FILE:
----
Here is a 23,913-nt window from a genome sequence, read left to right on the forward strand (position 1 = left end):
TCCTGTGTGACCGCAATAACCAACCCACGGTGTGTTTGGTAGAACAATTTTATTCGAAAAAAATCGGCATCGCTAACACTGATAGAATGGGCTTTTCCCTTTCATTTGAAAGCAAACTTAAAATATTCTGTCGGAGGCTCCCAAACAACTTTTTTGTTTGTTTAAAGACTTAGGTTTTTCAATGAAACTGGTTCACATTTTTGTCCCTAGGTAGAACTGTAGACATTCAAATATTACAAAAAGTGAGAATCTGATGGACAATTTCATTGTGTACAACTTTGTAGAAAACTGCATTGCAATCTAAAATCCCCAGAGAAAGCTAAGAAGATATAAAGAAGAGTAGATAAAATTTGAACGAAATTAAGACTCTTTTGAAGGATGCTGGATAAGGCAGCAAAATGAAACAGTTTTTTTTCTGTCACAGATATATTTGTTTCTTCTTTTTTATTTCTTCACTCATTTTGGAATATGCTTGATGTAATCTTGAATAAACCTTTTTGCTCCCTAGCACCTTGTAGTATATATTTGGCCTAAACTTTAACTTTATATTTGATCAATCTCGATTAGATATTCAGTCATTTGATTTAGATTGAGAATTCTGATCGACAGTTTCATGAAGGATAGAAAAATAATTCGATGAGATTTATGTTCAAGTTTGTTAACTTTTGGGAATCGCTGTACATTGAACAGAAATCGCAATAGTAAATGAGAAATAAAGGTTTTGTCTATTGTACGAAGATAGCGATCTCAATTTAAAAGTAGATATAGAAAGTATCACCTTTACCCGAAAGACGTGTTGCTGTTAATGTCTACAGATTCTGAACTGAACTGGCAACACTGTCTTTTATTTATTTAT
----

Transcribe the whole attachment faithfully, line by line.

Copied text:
Here is a 23,913-nt window from a genome sequence, read left to right on the forward strand (position 1 = left end):
TCCTGTGTGACCGCAATAACCAACCCACGGTGTGTTTGGTAGAACAATTTTATTCGAAAAAAATCGGCATCGCTAACACTGATAGAATGGGCTTTTCCCTTTCATTTGAAAGCAAACTTAAAATATTCTGTCGGAGGCTCCCAAACAACTTTTTTGTTTGTTTAAAGACTTAGGTTTTTCAATGAAACTGGTTCACATTTTTGTCCCTAGGTAGAACTGTAGACATTCAAATATTACAAAAAGTGAGAATCTGATGGACAATTTCATTGTGTACAACTTTGTAGAAAACTGCATTGCAATCTAAAATCCCCAGAGAAAGCTAAGAAGATATAAAGAAGAGTAGATAAAATTTGAACGAAATTAAGACTCTTTTGAAGGATGCTGGATAAGGCAGCAAAATGAAACAGTTTTTTTTCTGTCACAGATATATTTGTTTCTTCTTTTTTATTTCTTCACTCATTTTGGAATATGCTTGATGTAATCTTGAATAAACCTTTTTGCTCCCTAGCACCTTGTAGTATATATTTGGCCTAAACTTTAACTTTATATTTGATCAATCTCGATTAGATATTCAGTCATTTGATTTAGATTGAGAATTCTGATCGACAGTTTCATGAAGGATAGAAAAATAATTCGATGAGATTTATGTTCAAGTTTGTTAACTTTTGGGAATCGCTGTACATTGAACAGAAATCGCAATAGTAAATGAGAAATAAAGGTTTTGTCTATTGTACGAAGATAGCGATCTCAATTTAAAAGTAGATATAGAAAGTATCACCTTTACCCGAAAGACGTGTTGCTGTTAATGTCTACAGATTCTGAACTGAACTGGCAACACTGTCTTTTATTTATTTAT